Example 2:

Person A is a polyamorous activist out of the closet all over Facebook, and in real life. Being polyamorous up front is part of their identity, and an expression of a fundamental need – authenticity. Without this expression, Person A feels like half a person – unseen, unhappy and unaccepted. Person B privately believes in polyamory but has grown up in a tight muslim community upon which they have based their whole life. Association with polyamorous activists threatens their inclusion in this community through ridicule, ostracisation and at worse (if their own inclination is discovered), loss of their entire family support system and perhaps even violent ‘honour’ repercussions. Person B has a fundamental need for connection through community and meets it by disguising socially unacceptable connections/preferences. Person B views A’s activism, as a threat and shuts out Person A as a danger to their survival whilst Person A feels shunned and rejected.

Person A and Person B are deeply incompatible at this time. And just like the earlier example, there is no blame which can be attributed to either party. They are both simply trying their best to survive (and thrive) in their environments. 

It looks like stalemate for these two people. Unless person B intends to leave the community they grew up in then an association to person A will continue to be a very real threat to their survival, whilst for person A being around someone who continually shuns their ‘identity’ – although not personal – is highly unpleasant. They are better off not interacting whist trying without blame to understand why this is so.

  • So how can you proceed?

If you have done the work, and analysed why and how it is that you cannot intimately be part of the same groupings, or the same community as your metamour, then your mutual partner(s), are more likely to understand why you must set a ‘very little interaction’ boundary. You cannot ethically decide on their relationships. You can – and must – still strive to be civil in limited interaction if there is any possible, because otherwise the situation can degrade into toxicity with victimization and bullying. It will be easier for others’ to accept the boundary if you can explain the motivators. In order to do so,

  1. Identify your fundamental needs, if you can.
  2. Identify the strategies you have developed to meet them.
  3. Identify why they seem to clash with your metamours’ strategies
  4. See whether you might (both) be able to meet your needs with a different strategy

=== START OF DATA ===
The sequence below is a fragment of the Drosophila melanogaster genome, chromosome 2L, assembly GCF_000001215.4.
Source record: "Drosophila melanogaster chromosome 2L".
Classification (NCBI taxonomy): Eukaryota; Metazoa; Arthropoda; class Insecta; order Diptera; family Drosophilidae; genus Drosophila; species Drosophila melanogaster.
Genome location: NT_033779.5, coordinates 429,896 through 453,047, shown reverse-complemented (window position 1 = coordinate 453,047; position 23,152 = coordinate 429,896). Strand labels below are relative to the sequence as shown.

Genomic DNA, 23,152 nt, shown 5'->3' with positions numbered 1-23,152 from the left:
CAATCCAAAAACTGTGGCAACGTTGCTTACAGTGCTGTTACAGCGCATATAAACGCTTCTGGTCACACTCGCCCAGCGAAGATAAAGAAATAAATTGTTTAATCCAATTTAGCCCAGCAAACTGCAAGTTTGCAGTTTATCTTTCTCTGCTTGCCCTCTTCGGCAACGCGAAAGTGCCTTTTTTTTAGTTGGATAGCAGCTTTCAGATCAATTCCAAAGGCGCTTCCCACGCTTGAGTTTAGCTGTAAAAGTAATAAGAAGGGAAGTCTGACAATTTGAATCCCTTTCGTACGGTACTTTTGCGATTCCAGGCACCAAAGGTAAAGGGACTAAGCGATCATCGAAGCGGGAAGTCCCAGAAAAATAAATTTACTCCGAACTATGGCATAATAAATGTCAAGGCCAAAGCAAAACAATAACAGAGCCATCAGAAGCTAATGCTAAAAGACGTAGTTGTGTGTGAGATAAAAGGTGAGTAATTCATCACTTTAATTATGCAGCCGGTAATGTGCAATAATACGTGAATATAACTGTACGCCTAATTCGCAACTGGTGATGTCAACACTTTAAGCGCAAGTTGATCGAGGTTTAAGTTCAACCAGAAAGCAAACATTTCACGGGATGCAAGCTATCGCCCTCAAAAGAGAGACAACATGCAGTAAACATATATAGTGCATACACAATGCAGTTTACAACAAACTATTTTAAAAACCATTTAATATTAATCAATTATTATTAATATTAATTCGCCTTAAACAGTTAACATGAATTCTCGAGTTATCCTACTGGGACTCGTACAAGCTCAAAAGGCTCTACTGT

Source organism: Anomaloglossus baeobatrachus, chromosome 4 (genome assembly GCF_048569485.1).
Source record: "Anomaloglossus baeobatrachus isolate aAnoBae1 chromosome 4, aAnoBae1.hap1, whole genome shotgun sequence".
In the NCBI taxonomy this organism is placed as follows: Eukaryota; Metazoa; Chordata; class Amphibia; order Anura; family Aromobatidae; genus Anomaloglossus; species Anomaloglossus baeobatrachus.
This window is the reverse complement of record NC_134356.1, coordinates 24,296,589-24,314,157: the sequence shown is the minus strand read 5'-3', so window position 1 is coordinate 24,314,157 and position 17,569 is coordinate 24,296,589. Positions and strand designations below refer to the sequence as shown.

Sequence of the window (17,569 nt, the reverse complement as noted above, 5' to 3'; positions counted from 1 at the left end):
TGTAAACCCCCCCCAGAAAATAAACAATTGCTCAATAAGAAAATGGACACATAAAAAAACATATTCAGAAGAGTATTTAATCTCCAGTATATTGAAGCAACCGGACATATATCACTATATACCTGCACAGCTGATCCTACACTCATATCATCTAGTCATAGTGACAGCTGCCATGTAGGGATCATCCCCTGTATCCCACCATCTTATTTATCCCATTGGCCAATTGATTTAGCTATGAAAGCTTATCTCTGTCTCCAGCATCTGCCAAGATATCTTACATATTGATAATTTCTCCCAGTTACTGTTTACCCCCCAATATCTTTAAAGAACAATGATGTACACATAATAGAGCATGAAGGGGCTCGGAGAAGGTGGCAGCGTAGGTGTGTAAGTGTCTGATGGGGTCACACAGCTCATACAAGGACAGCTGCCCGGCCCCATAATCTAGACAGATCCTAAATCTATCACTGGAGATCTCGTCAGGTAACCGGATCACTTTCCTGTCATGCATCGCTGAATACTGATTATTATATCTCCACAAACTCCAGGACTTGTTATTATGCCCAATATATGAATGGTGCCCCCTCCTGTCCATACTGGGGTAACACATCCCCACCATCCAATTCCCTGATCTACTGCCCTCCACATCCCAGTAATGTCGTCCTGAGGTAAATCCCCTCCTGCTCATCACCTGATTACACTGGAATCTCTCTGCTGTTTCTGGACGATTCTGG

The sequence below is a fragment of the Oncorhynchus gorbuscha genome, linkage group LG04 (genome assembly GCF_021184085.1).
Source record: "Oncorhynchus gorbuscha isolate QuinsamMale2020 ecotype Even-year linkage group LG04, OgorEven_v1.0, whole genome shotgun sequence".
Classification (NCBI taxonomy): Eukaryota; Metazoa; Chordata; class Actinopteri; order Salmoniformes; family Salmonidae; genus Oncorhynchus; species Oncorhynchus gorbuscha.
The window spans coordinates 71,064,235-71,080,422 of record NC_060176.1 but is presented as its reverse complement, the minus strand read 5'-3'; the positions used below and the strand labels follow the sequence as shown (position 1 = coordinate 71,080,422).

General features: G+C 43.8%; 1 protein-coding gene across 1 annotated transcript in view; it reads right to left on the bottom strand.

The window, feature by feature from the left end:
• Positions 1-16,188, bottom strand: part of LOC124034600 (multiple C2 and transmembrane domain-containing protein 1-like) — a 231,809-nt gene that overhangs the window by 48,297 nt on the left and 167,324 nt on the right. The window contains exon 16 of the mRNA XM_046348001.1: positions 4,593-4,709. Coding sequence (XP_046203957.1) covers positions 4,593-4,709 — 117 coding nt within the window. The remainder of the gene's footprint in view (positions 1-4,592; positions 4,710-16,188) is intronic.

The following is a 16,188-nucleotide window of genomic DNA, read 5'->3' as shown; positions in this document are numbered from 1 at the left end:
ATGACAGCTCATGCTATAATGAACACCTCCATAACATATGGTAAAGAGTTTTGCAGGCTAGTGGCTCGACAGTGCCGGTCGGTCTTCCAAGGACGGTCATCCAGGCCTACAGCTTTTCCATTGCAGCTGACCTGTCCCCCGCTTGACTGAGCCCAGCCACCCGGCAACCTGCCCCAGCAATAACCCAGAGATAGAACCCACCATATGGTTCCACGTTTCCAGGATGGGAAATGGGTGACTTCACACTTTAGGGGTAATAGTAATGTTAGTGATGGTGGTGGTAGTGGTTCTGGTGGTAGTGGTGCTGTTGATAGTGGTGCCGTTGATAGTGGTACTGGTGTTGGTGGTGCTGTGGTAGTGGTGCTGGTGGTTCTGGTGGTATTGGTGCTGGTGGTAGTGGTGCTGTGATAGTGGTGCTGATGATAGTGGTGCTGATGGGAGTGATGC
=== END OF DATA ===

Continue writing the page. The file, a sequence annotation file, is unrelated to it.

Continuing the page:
5. Rinse and repeat…

But even so, you don’t owe anyone an explanation to keep yourself safe. Simply, you may not know yourself well enough the reasons why. And that’s not a crime.

If you’re wondering why your partner has fallen in love with someone you just cannot be around, you only have to remember one thing. It has nothing to do with you. It is not an act of revenge, an act of sabotage or purposely designed to impact you. It is about them. What is incompatible with one person, may be highly fruitful to another. People seek out relationships for many reasons, but it is unlikely that someone falls in love with someone else on purpose with the sole intent of pissing you off. Similarly, if your partner cannot bear your other partner, remember – compassionately – that they are only trying to survive themselves. Don’t blame, it’s counterproductive.

Alas, even if emotionally, the metamours can accept and understand why very little interaction is possible the repercussions of metamour incompatibility might affect time management as both relationships must be conducted, even if in full knowledge and consent of the other, separately. It will affect mutual friendships and can spark a whole host of other problems. It is up to the individual to decide whether that situation is acceptable for them. There is always the choice to transition or leave the relationship… (no one said it was easy though).

Yet personally, I see metamours as the ultimate gift in polyamory, especially ones where the relationship has the potential to become toxic. Because when you find someone who is toxic to you, it is an immense opportunity to examine why. Truly, you will never know yourself as well, as when you meet someone who pulls your every trigger (and much of the time, triggers you didn’t even know you had).

1. See the table of needs at: http://louisaleontiades.com/whats-so-great-about-open-relationships-anyway-its-not-what-you-think/